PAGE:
Pre / Post Money - What Are They? And Should Pre be 2x More than Post in Series A?


2

I am not (yet) active on a startup of my own but I have been trying to read and educate myself in that arena so that I can at least coherently talk and ask the right questions of the people who I'll be working/negotiating/etc with.

One resource I read is Chris Dixon's blog. A post of his at http://cdixon.org/2011/04/20/financing-risk/, says this in the last sentence:

A rule of thumb is a successful Series
A is one that is led by quality VCs
with a pre-money at least 2x the
post-money of the seed round.
How is that supposed to be interpreted? I mean, I (think I) know what Series A is... your first round of funding... but what the heck is pre-money/post-money really referring to and why would pre-money need to be 2x better than post-money?

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asked Apr 22 '11 at 06:04
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Whaley
113 points
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1 Answer


4

Imagine this:

  1. You have a company. It's worth something. Call that x.
  2. An investor invests $1,000,000 in your company.
  3. Now how much is your company worth?
Answer: x + 1,000,000.

Why? Because the company still owns everything it owned before the investment, only now, it also has one million dollars more in the bank, so it's worth a million dollars more.

The x here is called the pre-money valuation or, for short, the pre.

The x + 1,000,000 is called the post-money valuation, or, for short, the post.

What Chris is saying is just a jargonny way of saying that you should double the value of the company between the seed and Series A rounds.

Why? That goes back to the definition of value.

The value of a company is simply what the last buyer is willing to pay for one share, times the number of shares outstanding. It's whatever number is necessary to make the investor and the company do a deal.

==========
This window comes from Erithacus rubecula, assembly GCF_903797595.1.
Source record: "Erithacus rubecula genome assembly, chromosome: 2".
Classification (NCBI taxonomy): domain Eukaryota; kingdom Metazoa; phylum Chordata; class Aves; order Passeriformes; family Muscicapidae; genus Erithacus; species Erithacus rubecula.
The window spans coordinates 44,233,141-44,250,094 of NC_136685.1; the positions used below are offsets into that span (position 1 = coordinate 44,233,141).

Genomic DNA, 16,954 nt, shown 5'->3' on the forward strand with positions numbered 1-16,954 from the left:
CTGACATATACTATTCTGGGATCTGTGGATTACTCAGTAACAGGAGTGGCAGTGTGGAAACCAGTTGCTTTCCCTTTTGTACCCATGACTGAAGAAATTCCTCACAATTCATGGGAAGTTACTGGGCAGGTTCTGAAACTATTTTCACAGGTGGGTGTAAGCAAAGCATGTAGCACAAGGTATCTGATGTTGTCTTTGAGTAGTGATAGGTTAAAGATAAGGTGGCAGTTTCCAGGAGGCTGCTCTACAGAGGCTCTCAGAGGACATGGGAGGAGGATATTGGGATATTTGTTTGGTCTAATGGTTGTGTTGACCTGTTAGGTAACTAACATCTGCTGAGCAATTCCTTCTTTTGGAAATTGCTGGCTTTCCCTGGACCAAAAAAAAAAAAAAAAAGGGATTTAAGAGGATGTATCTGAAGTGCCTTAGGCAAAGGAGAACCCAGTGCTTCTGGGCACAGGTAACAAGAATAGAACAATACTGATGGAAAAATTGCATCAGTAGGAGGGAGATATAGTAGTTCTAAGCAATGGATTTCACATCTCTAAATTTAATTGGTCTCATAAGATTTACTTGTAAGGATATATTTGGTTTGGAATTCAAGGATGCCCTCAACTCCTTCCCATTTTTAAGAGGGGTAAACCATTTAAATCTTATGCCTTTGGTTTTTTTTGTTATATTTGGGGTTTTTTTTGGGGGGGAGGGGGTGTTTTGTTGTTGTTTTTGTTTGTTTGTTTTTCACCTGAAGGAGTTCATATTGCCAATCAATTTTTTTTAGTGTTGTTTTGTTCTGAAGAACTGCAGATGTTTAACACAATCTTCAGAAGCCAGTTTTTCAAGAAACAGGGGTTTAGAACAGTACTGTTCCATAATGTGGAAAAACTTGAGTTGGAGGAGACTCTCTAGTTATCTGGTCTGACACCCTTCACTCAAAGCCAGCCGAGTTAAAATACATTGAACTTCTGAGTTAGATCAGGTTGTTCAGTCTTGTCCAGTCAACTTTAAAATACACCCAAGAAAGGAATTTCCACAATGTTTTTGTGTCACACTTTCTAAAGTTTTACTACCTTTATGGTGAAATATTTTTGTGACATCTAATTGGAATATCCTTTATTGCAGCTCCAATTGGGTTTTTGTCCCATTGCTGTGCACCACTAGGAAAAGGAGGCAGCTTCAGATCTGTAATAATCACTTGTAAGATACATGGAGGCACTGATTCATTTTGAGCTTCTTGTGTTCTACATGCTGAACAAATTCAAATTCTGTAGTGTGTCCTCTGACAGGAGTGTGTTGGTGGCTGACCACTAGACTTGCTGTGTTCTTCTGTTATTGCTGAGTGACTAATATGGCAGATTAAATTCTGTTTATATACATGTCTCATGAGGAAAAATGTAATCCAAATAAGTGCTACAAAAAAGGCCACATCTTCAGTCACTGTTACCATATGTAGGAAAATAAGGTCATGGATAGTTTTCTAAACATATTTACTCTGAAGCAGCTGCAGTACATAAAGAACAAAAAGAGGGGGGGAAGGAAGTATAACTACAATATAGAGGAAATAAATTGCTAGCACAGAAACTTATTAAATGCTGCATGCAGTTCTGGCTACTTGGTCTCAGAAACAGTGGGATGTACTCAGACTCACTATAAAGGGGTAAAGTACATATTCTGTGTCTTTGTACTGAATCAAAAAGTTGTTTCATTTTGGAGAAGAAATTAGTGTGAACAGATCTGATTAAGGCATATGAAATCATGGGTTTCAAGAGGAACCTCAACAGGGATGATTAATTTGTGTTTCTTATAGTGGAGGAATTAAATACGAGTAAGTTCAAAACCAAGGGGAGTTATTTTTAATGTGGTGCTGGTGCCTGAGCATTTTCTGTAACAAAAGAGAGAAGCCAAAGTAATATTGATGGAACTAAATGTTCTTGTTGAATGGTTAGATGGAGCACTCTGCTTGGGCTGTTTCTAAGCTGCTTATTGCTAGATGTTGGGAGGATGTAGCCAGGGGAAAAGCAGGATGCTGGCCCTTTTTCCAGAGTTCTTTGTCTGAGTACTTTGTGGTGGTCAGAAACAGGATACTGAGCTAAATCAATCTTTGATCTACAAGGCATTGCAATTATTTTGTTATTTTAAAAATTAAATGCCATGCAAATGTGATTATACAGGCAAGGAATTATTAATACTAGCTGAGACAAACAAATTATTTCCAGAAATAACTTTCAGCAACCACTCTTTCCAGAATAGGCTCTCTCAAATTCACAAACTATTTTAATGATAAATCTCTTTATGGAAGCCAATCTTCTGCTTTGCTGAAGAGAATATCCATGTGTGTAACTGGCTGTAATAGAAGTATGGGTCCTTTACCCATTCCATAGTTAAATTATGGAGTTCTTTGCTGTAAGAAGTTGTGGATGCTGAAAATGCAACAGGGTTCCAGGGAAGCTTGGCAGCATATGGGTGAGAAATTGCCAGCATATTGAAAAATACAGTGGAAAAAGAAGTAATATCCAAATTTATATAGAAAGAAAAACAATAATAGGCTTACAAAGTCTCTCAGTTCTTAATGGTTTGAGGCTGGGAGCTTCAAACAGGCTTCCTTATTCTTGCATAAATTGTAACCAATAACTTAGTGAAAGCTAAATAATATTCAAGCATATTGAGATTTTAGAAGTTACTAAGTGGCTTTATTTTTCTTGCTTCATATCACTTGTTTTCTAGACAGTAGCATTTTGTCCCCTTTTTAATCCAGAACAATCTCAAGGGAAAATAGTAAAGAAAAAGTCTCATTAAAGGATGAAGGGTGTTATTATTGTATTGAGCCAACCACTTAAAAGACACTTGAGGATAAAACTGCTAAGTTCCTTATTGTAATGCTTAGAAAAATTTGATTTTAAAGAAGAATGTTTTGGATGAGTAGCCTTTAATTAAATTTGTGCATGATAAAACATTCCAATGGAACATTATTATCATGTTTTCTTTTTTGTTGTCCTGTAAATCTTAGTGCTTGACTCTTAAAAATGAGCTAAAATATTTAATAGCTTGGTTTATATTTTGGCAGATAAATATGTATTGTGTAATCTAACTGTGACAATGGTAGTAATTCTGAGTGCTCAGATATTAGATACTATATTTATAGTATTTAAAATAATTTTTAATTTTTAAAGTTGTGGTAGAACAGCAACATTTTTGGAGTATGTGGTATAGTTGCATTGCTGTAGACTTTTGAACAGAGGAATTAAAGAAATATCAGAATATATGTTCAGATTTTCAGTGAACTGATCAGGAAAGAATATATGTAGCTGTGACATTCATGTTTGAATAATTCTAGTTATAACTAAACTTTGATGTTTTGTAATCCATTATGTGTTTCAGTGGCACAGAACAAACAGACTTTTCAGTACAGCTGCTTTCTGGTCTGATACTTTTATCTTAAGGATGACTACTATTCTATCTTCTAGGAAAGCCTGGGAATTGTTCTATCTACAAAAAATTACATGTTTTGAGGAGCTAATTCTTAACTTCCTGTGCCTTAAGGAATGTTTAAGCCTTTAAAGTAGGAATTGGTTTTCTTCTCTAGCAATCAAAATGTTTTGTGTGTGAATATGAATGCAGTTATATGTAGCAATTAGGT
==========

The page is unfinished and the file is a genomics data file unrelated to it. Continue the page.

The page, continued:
How can you put a value on a dinky room full of three smelly 22 year old programmers who haven't made a penny and are just spending a lot of money on EC2 instances and Jolt Cola?

Well, you have to estimate. And the more risk there is, the lower the value.

In particular, if a company with a 10% chance of success has a value of x, how much would it be worth if it had a 20% percent chance of success?

Answer: 2x. Why? Because it has twice the chance of success.

So really what Chris Dixon is saying is that a company should double its chance of success between the seed round and the A round.

The best way to do that is by eliminating risks. Example:

  1. Ship the first version of your product. This eliminates the risk that you will not be able to write the code you need.
  2. Get your first users. This eliminates the risk that you can't get any users.
  3. Have incredible growth in the first three months. This eliminates the risk that your product won't be popular.
  4. Get someone to buy something. This eliminates the risk that nobody would ever buy your thing.

Etc., etc. The more risk you eliminate, the higher your valuation is going to be. And at each stage in the funding process, you want to eliminate risk in order to increase valuation in order to insure that the new money coming in buys a smaller percent of the company so that you don't have to give away 100% of the company before you even launch.

answered Apr 22 '11 at 08:53
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Joel Spolsky
13,472 points
  • Joel - that was an outstanding answer, and then some. Thanks for the extra detail and effort in answering. – Whaley 8 years ago
  • Great answer! Thanks Joel – Tha Don 8 years ago

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